Thanks for Saving my Life

I don’t miss flashing red and blue lights. I don’t miss spending so much time chasing my next escape that I lost who I was. I don’t miss wondering what the hell I did the night before, or why a strange car might be parked in the driveway. I don’t miss trying desperately to remember the complicated, intricate lies I felt I had to tell in order to extend the charade that my life had become.  I don’t miss detox. I don’t miss psych wards. I don’t miss the isolating, soul-crushing feeling of hopelessness, and I don’t miss who I used to be.

I’ve been fortunate to have been given the gift of some time in recovery, and lately I’ve done some reflecting on it all.  One of the things that keeps pushing its way to the forefront is the reality that that I wouldn’t be here without the help of an army of people.  

In a world where common philosophy is to be self-made and self-sufficient, I have come to realize that I can’t even pretend to claim that status, and I’m okay with it. I am a collection of influences, interventions and conversations taken from the people who have crossed my path. It’s past time to thank just a few of the people for crossing when they did.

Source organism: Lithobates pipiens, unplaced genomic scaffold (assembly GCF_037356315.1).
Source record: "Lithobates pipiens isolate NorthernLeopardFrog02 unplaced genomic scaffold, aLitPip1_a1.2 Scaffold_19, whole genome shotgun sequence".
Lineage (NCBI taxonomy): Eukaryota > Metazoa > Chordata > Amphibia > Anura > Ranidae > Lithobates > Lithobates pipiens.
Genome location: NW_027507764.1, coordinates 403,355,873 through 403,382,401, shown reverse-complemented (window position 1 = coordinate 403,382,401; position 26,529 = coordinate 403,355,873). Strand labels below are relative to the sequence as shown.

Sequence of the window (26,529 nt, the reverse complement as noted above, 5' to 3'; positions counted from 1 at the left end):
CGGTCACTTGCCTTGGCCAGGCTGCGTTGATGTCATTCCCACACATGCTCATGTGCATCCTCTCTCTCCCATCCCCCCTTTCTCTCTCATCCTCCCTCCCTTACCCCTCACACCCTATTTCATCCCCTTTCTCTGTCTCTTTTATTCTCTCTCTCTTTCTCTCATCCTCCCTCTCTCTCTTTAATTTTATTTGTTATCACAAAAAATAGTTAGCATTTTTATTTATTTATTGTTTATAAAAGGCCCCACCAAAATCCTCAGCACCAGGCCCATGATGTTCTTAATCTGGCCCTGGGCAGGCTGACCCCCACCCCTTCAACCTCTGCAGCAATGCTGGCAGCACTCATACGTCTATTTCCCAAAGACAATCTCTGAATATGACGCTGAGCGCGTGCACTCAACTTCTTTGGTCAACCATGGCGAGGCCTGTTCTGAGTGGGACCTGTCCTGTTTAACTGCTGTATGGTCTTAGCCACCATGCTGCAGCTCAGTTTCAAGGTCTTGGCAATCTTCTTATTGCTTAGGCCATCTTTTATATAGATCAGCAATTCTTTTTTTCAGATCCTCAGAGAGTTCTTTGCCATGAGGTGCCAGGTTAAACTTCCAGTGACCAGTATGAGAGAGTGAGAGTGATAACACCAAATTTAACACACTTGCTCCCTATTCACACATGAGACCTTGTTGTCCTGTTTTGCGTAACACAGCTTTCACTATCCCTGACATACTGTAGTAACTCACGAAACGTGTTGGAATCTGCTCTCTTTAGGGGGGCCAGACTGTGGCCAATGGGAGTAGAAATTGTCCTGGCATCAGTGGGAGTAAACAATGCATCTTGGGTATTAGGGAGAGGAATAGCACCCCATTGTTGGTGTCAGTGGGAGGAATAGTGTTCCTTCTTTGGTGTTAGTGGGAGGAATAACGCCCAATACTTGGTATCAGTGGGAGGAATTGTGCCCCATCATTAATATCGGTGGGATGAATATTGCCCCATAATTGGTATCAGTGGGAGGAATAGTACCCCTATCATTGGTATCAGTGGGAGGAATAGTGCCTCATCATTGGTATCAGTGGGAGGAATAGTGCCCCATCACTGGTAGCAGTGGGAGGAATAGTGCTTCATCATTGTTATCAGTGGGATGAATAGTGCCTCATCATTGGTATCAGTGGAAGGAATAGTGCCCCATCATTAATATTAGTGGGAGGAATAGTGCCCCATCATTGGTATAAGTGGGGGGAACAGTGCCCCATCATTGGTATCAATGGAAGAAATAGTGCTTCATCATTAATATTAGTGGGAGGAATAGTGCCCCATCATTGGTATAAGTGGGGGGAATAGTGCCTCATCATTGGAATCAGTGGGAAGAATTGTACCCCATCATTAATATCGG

Law enforcement

In all my experiences with law enforcement, belligerent as I often was, they were always more than patient with me. With very, very few exceptions, my encounters with law enforcement were positive, even under the often crappy circumstances I pulled them into.  As with life in a small town, we all knew each other, and as with life in addiction, we saw more of each other as time wore on.  But, they always arrived ready to de-escalate and to show empathy and understanding with me, no matter how their days had gone before coming into contact with me.  One of my old hometown officers even drove me to my last detox after he had completed his shift. Others still check in from time to time, and I appreciate that.

Law enforcement officers have tough jobs to do, and I know I didn’t do much to make it easier on them back then. I have a lot of respect for them, especially the guys who served my hometown.

My hometown clinic

When I began this process of recovery after many failed attempts, I planned with the understanding that it would be my last chance. I had to look at things that had gone wrong in previous attempts in order to give myself a better chance at survival.  I had to become willing to try things I wasn’t willing to do before, whatever they might be.